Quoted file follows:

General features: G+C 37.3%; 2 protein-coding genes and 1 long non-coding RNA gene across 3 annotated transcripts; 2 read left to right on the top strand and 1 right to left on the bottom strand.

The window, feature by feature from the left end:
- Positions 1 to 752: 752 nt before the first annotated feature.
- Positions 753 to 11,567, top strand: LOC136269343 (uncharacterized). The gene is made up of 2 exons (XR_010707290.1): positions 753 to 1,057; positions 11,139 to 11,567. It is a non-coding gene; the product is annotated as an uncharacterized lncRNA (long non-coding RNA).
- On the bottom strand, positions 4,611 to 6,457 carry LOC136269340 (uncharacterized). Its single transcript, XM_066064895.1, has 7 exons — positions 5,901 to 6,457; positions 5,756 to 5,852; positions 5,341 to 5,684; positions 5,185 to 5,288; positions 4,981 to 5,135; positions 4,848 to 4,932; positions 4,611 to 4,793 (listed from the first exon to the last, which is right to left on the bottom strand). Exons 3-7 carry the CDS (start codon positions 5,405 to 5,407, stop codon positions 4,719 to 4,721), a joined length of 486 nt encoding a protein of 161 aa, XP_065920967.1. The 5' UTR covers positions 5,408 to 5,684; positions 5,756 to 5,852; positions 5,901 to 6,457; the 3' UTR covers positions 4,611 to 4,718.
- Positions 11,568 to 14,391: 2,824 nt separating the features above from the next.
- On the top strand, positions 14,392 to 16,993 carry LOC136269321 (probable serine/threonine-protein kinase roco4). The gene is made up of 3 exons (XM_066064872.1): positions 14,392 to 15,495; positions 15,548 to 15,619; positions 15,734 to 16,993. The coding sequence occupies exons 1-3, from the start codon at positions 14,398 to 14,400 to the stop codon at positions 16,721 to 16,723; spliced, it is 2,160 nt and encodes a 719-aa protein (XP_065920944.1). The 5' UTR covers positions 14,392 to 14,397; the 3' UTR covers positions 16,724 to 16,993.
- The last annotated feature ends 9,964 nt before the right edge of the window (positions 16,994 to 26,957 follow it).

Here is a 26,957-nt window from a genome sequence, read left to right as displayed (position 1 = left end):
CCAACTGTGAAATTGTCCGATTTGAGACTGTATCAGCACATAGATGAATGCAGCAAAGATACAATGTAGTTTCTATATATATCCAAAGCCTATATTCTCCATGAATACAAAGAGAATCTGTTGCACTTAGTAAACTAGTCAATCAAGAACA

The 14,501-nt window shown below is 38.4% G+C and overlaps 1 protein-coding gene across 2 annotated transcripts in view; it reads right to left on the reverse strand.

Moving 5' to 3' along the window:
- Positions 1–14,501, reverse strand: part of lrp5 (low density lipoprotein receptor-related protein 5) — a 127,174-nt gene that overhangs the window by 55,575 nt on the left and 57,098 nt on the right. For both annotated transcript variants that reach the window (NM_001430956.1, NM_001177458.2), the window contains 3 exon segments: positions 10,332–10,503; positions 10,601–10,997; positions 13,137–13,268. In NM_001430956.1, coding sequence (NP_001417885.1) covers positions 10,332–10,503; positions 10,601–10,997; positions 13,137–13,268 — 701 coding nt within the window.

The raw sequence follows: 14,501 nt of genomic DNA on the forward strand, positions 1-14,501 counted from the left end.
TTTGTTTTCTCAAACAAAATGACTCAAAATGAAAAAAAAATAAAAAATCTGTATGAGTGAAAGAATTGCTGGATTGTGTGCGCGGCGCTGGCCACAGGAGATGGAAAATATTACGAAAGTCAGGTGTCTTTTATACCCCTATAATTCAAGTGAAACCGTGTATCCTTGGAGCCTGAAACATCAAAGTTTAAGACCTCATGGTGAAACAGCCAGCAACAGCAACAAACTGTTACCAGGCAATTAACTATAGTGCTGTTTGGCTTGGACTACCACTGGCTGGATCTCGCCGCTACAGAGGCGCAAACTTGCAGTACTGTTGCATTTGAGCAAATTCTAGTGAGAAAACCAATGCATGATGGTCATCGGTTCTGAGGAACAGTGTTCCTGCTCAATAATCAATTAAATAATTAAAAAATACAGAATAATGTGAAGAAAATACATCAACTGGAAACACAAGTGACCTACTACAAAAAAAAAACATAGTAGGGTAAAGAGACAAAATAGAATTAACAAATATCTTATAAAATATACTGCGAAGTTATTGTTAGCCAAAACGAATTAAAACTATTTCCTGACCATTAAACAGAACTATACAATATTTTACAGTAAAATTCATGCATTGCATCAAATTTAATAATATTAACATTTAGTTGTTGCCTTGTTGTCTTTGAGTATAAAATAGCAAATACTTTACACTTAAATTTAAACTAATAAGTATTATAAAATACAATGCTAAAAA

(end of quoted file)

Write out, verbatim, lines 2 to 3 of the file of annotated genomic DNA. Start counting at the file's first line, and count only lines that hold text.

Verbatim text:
The window, feature by feature from the left end:
- Positions 1 to 752: 752 nt before the first annotated feature.